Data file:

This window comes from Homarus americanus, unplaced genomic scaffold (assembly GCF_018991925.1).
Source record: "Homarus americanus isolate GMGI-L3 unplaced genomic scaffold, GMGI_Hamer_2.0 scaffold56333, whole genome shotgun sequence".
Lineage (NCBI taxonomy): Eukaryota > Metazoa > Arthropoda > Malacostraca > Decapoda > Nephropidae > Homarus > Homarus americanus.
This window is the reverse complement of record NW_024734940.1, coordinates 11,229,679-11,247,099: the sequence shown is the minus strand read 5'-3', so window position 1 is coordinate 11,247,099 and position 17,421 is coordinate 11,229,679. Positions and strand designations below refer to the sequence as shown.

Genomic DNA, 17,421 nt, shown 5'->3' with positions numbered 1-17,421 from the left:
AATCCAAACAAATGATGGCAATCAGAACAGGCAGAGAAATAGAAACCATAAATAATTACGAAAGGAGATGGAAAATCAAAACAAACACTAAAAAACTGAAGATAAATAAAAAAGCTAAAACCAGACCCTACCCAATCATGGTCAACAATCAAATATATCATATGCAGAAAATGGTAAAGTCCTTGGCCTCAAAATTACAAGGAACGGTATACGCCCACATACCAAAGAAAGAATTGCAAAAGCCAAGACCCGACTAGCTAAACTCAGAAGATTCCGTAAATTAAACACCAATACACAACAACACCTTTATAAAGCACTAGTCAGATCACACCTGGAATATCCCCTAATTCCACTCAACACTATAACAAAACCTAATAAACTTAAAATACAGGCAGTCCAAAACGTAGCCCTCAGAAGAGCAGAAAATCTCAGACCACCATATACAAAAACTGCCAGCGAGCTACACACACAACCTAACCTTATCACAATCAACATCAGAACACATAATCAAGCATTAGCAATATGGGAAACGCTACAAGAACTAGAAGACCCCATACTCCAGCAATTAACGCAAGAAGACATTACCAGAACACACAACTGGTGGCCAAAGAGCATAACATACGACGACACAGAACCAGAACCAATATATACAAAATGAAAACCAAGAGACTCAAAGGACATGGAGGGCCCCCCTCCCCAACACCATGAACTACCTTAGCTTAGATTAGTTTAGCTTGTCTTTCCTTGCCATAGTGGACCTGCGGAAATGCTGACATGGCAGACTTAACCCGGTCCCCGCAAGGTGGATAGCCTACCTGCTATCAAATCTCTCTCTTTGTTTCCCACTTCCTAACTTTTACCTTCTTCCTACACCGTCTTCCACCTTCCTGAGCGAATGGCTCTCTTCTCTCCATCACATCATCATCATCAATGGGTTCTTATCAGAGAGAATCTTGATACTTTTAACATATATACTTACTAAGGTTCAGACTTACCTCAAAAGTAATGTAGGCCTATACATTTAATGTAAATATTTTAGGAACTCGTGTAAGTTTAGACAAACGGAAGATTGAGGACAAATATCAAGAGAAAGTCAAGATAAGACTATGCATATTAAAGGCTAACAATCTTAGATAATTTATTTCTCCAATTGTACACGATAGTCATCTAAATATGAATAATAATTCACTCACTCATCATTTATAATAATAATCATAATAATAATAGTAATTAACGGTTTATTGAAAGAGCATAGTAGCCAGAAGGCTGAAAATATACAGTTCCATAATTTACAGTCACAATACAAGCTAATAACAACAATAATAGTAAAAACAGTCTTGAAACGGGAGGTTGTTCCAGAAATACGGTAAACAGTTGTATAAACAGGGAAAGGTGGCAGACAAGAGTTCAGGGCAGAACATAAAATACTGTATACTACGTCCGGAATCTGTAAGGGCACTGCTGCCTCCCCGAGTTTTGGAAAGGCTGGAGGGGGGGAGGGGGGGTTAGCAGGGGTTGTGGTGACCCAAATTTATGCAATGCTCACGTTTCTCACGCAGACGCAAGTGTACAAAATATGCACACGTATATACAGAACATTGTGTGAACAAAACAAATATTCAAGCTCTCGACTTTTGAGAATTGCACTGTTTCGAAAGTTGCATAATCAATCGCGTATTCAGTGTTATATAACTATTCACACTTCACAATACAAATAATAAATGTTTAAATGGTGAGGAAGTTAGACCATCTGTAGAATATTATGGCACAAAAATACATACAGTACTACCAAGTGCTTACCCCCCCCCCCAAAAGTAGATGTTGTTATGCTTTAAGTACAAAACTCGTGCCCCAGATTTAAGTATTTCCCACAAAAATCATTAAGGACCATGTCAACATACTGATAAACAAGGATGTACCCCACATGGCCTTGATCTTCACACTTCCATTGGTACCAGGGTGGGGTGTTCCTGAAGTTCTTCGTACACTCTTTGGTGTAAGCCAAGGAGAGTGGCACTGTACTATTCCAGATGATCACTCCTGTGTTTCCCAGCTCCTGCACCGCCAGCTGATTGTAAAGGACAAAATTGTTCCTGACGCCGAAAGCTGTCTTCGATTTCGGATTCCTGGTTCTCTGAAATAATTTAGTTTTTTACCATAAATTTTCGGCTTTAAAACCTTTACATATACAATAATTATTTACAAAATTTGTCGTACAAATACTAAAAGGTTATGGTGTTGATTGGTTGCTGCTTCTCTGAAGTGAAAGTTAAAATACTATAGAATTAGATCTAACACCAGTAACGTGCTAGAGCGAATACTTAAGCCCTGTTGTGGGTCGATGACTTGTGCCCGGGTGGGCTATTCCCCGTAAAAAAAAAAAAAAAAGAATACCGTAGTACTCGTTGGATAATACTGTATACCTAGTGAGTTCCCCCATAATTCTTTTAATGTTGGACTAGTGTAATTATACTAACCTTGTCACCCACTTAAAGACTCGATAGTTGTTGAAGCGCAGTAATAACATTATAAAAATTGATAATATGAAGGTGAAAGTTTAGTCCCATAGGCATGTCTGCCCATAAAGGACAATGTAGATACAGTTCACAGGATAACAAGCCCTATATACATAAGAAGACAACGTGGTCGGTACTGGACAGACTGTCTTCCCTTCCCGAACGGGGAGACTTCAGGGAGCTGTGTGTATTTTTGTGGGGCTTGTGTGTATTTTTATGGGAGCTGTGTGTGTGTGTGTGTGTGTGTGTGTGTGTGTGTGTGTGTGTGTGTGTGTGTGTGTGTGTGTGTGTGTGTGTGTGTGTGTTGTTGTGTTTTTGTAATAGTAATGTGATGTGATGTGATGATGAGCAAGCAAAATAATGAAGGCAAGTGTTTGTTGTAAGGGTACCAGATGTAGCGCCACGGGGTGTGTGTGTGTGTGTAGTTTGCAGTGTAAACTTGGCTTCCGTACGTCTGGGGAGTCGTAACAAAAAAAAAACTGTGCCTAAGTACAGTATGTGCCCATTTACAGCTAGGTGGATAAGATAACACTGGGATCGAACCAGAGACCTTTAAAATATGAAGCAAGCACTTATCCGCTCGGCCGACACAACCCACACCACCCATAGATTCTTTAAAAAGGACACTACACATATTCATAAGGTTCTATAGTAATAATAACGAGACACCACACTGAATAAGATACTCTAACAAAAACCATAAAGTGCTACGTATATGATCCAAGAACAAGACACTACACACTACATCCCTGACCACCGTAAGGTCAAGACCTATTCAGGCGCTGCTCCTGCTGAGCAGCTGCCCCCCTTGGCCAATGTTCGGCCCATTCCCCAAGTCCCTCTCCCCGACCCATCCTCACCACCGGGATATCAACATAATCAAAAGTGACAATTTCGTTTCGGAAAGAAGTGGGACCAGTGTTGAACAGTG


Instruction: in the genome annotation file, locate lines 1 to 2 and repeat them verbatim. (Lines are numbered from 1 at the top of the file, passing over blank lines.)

This window comes from Homarus americanus, unplaced genomic scaffold (assembly GCF_018991925.1).
Source record: "Homarus americanus isolate GMGI-L3 unplaced genomic scaffold, GMGI_Hamer_2.0 scaffold56333, whole genome shotgun sequence".